A baby girl being treated for a rare genetic disorder has lost her brave battle for life.

Thea Paterson’s parents, Richard and Sam Paterson, of Ilkley, had to take the heartbreaking decision to turn off their youngest daughter’s life-support machine on Saturday night.

Richard, general manager of The Crescent Inn in Ilkley, said: “Thea unfortunately suffered from respiratory failure but had many other problems she wouldn’t have been able to recover from.

“We felt we made the best and most dignified decision for Thea, which was to switch off her life support, have a good cuddle and say our goodbyes.

“This was, and is, by far the hardest thing I think any parent should ever have to do.”

Thea was born last July and six months later was diagnosed with MPS I Hurler Syndrome, a very rare genetic disorder that occurs in roughly ten in a million children.

Without treatment it would have eventually halted her development and growth and her life expectancy would have been reduced to just nine or ten years.

After her diagnosis on January 10 this year, Thea began vital enzyme replacement therapy, chemotherapy and had a bone-marrow transplant at Royal Manchester Children’s Hospital.

Richard and Sam – also parents to two-year-old Ava – knew the treatment came with huge risks but also knew Thea deserved every chance to lead as long a life as possible.

If the treatment had been successful it would have enabled Thea to start producing the missing enzyme herself and could have given her a relatively normal life expectancy.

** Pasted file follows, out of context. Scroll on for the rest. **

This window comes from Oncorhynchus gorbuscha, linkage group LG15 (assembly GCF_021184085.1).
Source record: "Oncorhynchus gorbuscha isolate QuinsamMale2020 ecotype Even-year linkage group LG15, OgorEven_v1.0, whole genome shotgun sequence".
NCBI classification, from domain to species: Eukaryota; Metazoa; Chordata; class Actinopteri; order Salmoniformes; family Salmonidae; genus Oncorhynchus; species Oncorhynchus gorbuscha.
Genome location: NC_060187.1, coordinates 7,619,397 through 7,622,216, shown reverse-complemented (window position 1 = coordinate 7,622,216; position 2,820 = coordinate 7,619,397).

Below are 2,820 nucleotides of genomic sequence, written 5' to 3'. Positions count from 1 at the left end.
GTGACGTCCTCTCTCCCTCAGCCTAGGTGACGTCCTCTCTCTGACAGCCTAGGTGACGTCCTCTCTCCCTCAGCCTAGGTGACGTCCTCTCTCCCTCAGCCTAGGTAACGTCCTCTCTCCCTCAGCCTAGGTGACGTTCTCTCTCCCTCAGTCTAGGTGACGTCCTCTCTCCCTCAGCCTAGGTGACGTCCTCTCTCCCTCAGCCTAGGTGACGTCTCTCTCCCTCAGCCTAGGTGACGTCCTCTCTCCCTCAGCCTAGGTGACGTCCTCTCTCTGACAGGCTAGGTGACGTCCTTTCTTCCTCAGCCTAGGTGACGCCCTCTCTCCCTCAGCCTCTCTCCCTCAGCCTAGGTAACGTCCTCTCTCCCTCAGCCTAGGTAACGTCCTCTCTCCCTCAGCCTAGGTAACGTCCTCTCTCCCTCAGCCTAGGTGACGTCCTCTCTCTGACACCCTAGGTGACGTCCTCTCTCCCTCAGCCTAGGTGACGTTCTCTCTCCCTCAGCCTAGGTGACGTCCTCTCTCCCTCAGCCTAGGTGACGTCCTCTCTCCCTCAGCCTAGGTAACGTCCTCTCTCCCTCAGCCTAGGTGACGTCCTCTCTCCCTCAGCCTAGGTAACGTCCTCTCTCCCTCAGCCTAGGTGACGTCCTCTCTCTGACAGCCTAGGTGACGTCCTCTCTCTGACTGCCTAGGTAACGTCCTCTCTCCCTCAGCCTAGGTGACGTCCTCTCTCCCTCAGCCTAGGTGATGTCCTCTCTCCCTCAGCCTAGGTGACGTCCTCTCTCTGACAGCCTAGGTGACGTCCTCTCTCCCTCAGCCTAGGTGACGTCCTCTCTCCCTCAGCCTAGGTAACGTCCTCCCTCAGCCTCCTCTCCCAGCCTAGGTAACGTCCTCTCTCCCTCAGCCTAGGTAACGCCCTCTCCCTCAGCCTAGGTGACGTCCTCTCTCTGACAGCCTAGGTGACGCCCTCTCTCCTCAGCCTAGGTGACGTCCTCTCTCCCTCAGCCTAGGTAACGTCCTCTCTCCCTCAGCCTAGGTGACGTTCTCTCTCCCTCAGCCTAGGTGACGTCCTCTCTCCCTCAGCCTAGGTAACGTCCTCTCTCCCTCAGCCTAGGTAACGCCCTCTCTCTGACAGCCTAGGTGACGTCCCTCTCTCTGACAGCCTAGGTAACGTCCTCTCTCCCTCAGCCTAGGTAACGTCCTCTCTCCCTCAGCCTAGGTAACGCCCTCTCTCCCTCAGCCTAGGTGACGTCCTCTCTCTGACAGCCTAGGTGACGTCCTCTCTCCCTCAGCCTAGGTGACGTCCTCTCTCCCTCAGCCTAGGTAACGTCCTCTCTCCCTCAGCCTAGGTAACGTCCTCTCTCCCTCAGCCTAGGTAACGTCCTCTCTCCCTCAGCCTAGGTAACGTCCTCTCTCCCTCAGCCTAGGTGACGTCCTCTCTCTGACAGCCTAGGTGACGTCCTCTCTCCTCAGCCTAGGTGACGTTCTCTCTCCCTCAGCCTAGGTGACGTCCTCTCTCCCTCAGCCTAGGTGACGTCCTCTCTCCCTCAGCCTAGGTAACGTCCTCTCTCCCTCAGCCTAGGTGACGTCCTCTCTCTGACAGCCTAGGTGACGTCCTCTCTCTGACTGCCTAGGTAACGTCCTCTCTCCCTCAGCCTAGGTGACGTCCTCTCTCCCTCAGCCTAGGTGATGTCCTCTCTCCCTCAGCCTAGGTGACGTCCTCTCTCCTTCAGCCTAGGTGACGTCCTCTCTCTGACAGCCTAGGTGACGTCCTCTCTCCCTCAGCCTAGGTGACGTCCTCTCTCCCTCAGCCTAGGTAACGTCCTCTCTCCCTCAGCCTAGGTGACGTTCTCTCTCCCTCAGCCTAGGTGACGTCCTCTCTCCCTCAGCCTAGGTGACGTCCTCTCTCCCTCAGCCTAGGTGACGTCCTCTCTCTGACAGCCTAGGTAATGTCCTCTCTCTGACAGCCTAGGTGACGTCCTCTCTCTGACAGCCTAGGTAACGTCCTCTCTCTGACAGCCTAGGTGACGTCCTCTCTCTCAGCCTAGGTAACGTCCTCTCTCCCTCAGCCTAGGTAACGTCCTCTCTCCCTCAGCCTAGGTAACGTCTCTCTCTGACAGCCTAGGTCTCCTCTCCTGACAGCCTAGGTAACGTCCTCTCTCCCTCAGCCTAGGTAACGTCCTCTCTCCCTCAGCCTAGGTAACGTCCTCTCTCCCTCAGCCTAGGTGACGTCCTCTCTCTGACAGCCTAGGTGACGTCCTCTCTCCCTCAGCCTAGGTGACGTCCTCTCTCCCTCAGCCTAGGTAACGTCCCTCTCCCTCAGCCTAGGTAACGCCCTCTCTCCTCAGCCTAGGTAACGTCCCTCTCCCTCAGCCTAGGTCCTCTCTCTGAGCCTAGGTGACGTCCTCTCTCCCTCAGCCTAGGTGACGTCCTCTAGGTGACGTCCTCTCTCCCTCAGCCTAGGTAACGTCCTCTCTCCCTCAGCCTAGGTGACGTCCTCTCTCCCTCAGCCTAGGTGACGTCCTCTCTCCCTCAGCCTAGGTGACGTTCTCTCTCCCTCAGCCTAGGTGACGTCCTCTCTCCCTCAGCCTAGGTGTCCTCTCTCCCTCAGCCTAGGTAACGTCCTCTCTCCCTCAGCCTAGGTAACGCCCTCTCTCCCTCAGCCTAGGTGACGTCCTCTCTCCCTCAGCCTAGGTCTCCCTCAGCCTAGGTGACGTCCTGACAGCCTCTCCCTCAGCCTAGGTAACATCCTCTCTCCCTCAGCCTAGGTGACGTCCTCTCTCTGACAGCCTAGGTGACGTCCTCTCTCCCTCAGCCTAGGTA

Richard and Sam set up Thea’s Trust and shared their daughter’s difficult journey with supporters.

Fundraising took place to help raise vital cash and awareness of MPS and to support the charity the MPS Society and other affected families.

Thea, left, was in the hands of world-leading medical experts but from the very early stages of her bone-marrow transplant she contracted flu, which badly affected her lungs as she had little to no immune system. She spent a lot of time in a paediatric intensive-care unit where she required heavy respiratory support, pain relief and sedation.

Thea also developed GvHD stage 4 (graft versus host disease) which is not uncommon during bone- marrow transplants, but which also caused severe problems for the brave little girl.

Thea’s funeral will be at Stonefall Crematorium in Harrogate on Wednesday, May 21, at 10.20am. Richard and Sam said: “We would like to extend a warm welcome to all our family, friends and anyone who has followed Thea’s story to date to help us celebrate her life.

“Thea touched a lot of hearts during her short time with us and we would like to give her the big send-off she deserves. Please dress brightly.

“Can we please ask for family flowers only? If you wish to contribute in any way, please make a donation to theastrust.co.uk.”